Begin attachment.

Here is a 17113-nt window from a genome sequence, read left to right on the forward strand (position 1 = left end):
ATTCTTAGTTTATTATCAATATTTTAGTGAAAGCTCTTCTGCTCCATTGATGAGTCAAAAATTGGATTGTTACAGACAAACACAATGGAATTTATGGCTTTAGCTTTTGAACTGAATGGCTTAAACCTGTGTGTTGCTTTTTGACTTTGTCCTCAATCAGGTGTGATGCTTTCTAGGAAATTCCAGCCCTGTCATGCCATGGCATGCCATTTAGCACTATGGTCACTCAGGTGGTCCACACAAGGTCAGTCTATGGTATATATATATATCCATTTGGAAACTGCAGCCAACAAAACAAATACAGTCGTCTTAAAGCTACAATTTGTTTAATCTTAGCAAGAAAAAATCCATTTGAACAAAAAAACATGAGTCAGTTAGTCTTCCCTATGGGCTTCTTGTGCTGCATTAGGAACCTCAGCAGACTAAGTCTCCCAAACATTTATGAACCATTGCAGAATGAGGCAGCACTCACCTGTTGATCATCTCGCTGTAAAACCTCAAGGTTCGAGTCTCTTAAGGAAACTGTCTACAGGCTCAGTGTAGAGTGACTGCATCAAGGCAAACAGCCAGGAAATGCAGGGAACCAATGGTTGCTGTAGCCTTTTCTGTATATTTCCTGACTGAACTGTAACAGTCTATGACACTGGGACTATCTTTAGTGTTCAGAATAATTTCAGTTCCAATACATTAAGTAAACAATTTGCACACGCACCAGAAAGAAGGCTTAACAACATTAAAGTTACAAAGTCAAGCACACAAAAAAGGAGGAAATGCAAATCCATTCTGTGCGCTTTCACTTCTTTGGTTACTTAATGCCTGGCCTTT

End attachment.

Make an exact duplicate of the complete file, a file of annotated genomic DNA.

Here is a 17113-nt window from a genome sequence, read left to right on the forward strand (position 1 = left end):
ATTCTTAGTTTATTATCAATATTTTAGTGAAAGCTCTTCTGCTCCATTGATGAGTCAAAAATTGGATTGTTACAGACAAACACAATGGAATTTATGGCTTTAGCTTTTGAACTGAATGGCTTAAACCTGTGTGTTGCTTTTTGACTTTGTCCTCAATCAGGTGTGATGCTTTCTAGGAAATTCCAGCCCTGTCATGCCATGGCATGCCATTTAGCACTATGGTCACTCAGGTGGTCCACACAAGGTCAGTCTATGGTATATATATATATCCATTTGGAAACTGCAGCCAACAAAACAAATACAGTCGTCTTAAAGCTACAATTTGTTTAATCTTAGCAAGAAAAAATCCATTTGAACAAAAAAACATGAGTCAGTTAGTCTTCCCTATGGGCTTCTTGTGCTGCATTAGGAACCTCAGCAGACTAAGTCTCCCAAACATTTATGAACCATTGCAGAATGAGGCAGCACTCACCTGTTGATCATCTCGCTGTAAAACCTCAAGGTTCGAGTCTCTTAAGGAAACTGTCTACAGGCTCAGTGTAGAGTGACTGCATCAAGGCAAACAGCCAGGAAATGCAGGGAACCAATGGTTGCTGTAGCCTTTTCTGTATATTTCCTGACTGAACTGTAACAGTCTATGACACTGGGACTATCTTTAGTGTTCAGAATAATTTCAGTTCCAATACATTAAGTAAACAATTTGCACACGCACCAGAAAGAAGGCTTAACAACATTAAAGTTACAAAGTCAAGCACACAAAAAAGGAGGAAATGCAAATCCATTCTGTGCGCTTTCACTTCTTTGGTTACTTAATGCCTGGCCTTT